The theory “Lays emphasis on conscious acquisition of language a meaningful system it seeks abases in cognitive psychology and transformational grammar” (Stern.1986:469). It was developed in response to criticism leveled against ALM by Chomsky and his proponents. It was an attempt to apply the findings of research and the new insights of psychology. Psycho- linguistics  and  modern developments in linguistics to the FL teaching and learning. Learning according to the cognitive theory is controlling ‘ … the language in all its manifestations as a coherent and meaningful system ” (ibid) which the students can use in real life contexts.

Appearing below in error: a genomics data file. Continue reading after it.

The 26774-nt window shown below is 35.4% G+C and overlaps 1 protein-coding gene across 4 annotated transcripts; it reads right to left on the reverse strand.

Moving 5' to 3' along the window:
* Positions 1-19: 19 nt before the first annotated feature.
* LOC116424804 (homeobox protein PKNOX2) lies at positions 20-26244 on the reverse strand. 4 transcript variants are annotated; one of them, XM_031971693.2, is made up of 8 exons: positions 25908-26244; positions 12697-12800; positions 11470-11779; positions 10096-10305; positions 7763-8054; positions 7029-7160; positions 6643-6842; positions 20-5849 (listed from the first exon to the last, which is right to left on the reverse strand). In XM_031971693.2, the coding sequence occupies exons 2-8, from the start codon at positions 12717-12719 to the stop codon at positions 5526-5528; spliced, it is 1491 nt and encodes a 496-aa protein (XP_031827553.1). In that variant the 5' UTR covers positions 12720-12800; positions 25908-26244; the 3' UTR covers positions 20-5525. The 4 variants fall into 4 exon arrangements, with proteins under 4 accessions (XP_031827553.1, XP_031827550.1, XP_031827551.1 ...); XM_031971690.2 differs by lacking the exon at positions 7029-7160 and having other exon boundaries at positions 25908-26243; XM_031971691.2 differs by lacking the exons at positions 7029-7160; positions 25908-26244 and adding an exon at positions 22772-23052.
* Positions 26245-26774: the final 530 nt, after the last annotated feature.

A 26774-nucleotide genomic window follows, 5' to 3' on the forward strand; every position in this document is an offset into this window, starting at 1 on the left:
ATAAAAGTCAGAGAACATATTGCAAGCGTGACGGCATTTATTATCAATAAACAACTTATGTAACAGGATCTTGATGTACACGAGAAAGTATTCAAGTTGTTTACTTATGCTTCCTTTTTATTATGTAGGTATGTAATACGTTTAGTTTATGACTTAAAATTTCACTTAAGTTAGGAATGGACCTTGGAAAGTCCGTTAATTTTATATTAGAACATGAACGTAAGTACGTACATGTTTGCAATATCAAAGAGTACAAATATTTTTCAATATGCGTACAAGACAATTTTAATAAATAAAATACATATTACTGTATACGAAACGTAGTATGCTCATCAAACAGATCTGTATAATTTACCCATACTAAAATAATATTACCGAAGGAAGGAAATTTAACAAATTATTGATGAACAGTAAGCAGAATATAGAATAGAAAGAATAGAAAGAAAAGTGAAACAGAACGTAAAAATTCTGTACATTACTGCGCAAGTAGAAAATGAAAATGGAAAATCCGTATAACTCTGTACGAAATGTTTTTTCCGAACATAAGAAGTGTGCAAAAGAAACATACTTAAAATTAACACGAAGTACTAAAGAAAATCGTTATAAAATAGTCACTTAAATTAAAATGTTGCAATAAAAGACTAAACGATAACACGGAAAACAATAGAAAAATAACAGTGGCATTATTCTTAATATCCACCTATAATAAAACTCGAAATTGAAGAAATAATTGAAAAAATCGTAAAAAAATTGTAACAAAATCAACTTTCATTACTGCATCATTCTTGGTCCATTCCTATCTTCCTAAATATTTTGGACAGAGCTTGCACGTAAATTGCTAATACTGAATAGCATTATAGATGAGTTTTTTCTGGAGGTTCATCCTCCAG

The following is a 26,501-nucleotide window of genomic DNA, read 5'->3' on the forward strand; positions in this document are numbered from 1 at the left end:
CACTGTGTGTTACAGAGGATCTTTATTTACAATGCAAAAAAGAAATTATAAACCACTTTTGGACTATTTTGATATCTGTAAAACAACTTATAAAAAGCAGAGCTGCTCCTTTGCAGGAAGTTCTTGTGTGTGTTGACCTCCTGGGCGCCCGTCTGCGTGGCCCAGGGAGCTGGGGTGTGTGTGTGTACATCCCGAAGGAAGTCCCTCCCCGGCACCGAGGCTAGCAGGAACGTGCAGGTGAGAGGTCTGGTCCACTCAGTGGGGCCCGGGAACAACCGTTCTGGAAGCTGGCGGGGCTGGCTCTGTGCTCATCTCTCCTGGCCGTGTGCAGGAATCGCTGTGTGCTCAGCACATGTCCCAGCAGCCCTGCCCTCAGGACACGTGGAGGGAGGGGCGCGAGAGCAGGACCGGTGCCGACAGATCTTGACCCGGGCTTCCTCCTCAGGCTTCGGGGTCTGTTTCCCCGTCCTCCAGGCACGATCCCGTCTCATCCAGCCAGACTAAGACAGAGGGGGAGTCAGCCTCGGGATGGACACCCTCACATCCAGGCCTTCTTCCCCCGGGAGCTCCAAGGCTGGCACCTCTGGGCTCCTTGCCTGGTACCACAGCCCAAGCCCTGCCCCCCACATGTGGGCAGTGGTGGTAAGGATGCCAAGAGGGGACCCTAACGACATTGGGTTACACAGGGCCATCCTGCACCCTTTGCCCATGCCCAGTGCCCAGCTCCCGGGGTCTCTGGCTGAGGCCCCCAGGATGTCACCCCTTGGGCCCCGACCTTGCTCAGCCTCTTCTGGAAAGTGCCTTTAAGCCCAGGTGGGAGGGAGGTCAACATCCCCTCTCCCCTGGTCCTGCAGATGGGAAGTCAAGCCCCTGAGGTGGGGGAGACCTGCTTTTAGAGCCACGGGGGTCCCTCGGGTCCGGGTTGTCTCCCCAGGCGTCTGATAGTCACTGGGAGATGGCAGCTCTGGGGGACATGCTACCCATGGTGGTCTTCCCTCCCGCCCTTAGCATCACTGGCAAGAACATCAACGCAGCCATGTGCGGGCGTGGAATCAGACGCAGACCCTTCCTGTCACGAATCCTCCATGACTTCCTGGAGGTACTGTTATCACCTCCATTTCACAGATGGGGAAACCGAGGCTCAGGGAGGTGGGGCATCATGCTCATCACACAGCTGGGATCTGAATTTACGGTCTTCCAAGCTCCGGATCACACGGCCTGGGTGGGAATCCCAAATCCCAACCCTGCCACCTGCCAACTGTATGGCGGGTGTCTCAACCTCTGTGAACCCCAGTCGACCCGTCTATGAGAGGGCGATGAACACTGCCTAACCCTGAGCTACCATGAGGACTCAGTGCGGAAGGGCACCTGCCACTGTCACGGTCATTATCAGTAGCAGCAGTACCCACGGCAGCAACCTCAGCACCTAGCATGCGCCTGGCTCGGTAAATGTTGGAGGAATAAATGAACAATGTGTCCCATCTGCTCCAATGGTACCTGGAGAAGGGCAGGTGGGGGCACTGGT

The Silent Way

            This is a method, which is based on hypotheses about psychological aspects of language learning. For instance, Richards and Rodgers (1996: 101) state that “…. The silent way takes a structural approach to organization of language to be thought “. Learning is separated from the social context and based on grammatical complexity, which is broken down into elements.

 The basic unit of teaching is the sentence and “… the teacher focuses on prepositional meaning, rather than communicative value” (ibid). Silence of teachers monitors the students to interact with the teacher to create an environment that encourages the students to risk talking and facilitates learning. Either students are expected to depend on their previous knowledge in their L1 or FL to learn what is new in the FL.

Suggestopedia